Growing up in a small town is not always as easy as it seems, and when I graduated from high school in 2005, I had an itch to get away, travel, and experience life outside of rural New Hampshire. Only a few months later, I hopped on a plane headed anywhere but home to travel for eight months with only a backpack and my stomach in my throat. Through all of my adventures I dealt with a lot of people giving me grief for being from the States. Many times in a group, I would be asked where I was from and when I answered, the person would stop talking to me altogether and just focus on the others I was with. The worst response was from a Greek man I was sharing a taxi with and he told me, “No good, no good.” In my defense, the taxi driver yelled at him. It was so frustrating that sometimes I would even pretend I was from Canada. Soon though, I decided this was not an option.
All through my youth I struggled to fit in with my peers and find comfort with myself. Although my social life was not as full as I used to wish, I always had a strong home base and plenty of support in whatever I chose to take on. One thing my father always said to me during a particularly difficult period was, “Be yourself, do what you’re passionate about, and soon enough, you’ll find people with similar interests and who appreciate you for who you are.” It was difficult to not give in to the social pressures around me, but I am thankful I held out and did not try to fit anyone else’s description of ‘cool’.
As I moved into bigger schools with more diverse groups of people, I did find those amazing friends my dad had always told me about. In high school, I was finally on my way to being content with myself. My desire to travel mostly derived from my interest in other cultures and the beauties the world held for me, but some came from the chubby little girl I used to be, wanting to get away and prove not only to others but to myself I could do whatever I put my mind to just like my kindergarten teacher had always said.
When I first reached Greece, I was immediately accepted into the international volunteer group I would be a part of for the next seven weeks. I was at first amazed at how open and accepting these people where to a stranger from the States, but soon I recognized how similar we were and that my experiences as a child left me with a slightly warped perception of humans innate abilities to be accepting and understanding. I first realized I needed to not be ashamed of where I was from when two amazing friends from Sweden told me I had broken every stereotype they had of Americans because of the bias and misinformation in their national news and lack of personal contact they had. When they informed me of this, I decided to deal with the prejudice I received and try to be a positive symbol for my home, and if I did not change some views, I could change others and not reinforce the stereotypes already in place. Eight months of traveling taught me more about myself, others, and the world then four years in high school.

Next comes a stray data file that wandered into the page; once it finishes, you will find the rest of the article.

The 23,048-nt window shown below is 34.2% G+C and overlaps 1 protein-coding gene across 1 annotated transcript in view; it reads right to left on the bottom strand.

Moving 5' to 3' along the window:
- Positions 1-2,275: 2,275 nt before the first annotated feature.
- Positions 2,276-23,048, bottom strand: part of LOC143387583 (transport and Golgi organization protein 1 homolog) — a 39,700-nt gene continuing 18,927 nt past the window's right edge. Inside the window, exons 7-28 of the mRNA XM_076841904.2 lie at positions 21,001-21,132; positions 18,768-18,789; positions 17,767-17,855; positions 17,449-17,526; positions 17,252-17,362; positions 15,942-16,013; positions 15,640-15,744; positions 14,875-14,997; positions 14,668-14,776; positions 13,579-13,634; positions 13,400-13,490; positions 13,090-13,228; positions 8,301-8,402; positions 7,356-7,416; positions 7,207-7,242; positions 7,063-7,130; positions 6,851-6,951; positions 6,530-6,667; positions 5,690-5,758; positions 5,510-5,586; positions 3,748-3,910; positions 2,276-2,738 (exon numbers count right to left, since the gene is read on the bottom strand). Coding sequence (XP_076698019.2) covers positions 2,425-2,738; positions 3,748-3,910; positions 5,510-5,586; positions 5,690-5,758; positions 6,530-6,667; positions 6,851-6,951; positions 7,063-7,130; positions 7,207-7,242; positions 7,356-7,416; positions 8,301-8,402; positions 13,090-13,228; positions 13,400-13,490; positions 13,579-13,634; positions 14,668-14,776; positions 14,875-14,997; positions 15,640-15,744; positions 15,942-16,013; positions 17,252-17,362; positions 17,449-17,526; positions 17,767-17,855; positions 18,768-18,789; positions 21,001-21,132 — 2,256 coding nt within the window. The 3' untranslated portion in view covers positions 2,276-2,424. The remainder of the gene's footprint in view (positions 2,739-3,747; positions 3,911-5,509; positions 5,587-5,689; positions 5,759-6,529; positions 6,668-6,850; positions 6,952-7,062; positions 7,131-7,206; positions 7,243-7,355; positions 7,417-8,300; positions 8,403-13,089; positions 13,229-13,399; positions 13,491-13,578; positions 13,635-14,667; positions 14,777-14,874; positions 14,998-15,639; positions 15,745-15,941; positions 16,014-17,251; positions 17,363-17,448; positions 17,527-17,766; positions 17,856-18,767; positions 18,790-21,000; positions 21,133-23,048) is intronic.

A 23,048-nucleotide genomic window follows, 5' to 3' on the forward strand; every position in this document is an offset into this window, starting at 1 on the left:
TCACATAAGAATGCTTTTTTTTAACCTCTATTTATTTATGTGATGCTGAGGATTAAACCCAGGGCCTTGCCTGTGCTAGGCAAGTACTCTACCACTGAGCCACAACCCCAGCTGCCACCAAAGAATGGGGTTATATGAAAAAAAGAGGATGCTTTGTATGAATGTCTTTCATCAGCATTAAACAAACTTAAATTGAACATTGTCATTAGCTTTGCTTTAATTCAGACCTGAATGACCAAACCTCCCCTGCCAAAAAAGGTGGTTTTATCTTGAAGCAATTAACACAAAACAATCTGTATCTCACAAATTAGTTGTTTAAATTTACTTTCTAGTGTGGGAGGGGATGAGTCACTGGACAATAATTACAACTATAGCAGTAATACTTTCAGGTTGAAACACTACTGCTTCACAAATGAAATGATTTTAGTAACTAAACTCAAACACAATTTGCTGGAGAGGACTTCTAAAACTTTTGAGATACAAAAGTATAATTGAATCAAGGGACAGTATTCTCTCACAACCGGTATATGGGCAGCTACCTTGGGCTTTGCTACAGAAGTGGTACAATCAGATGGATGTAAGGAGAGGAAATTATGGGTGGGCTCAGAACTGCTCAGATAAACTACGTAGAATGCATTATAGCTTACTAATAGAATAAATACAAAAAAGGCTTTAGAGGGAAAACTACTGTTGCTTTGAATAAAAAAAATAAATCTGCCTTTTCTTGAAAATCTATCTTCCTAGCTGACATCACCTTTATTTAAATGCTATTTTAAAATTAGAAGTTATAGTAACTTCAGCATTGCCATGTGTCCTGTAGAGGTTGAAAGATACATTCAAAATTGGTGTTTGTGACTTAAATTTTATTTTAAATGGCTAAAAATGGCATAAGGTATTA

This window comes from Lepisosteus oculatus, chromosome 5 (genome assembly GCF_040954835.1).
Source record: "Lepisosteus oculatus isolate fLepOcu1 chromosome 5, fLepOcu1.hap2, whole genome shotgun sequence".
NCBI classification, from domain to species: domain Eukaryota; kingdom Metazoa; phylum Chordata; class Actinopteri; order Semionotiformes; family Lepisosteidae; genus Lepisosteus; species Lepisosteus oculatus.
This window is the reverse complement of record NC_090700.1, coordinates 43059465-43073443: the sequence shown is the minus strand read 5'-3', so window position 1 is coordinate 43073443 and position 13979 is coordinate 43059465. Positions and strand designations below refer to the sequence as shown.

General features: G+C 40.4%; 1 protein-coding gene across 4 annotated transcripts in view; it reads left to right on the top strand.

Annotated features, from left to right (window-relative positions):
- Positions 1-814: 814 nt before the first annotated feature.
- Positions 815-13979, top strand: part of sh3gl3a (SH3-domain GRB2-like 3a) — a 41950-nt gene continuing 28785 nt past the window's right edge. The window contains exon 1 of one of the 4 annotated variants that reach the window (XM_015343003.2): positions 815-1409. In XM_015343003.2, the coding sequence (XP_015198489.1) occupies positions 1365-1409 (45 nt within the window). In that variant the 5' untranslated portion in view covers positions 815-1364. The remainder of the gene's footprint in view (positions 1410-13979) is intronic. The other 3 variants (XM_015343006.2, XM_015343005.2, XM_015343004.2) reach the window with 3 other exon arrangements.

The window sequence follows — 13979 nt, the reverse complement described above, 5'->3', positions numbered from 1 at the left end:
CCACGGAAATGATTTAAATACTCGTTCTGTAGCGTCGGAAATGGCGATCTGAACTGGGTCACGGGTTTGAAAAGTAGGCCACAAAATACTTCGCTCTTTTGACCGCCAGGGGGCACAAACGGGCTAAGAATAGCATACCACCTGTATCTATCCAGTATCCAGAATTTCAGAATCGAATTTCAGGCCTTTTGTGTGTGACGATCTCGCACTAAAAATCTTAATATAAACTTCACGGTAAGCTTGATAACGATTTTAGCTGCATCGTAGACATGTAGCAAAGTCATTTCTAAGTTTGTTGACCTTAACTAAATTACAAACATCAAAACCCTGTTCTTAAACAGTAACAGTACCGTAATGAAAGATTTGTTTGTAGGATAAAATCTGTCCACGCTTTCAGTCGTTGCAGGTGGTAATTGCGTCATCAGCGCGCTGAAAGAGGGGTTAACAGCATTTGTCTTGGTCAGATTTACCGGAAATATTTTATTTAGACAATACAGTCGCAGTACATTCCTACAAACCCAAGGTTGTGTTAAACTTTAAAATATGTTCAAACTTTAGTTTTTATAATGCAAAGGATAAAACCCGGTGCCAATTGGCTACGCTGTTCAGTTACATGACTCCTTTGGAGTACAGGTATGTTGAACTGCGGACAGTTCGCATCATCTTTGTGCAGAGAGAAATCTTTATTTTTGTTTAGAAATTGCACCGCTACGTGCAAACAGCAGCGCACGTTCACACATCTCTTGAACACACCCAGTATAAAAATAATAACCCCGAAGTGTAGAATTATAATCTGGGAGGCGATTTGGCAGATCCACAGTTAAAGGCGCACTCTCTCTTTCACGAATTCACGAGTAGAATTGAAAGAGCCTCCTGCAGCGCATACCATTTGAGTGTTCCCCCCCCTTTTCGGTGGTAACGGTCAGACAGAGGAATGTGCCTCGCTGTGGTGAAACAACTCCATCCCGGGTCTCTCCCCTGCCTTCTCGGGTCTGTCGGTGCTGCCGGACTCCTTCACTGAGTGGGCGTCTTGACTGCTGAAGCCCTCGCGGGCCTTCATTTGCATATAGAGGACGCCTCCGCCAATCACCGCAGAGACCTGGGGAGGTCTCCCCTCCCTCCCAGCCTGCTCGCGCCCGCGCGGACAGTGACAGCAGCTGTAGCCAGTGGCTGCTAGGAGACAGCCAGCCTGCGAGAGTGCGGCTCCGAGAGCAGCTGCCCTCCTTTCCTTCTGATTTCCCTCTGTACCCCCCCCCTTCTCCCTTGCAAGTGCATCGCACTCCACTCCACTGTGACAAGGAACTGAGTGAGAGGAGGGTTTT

By the end of my travels, I had gained amazing friends from all over the world, worked for a few amazing organizations, and had the most unforgettable experiences that changed me profoundly. I was able to do this because I gave up the norm of going to college right away and did not wait for a friend to have the guts to join me. I am currently a braver more confidant person who is comfortable in her own skin and am more aware of the respect I give and receive. Although I have my moments of shyness or hesitation I do not see the point of missing out on life because there is a chance it might not turn out the way I had hoped. By remaining true to myself I can be true to others and it has given me the strength to not hold back. The world respects you more when there is realness in your words and passion in your eyes. Be yourself and your life will follow you wherever you desire to go.
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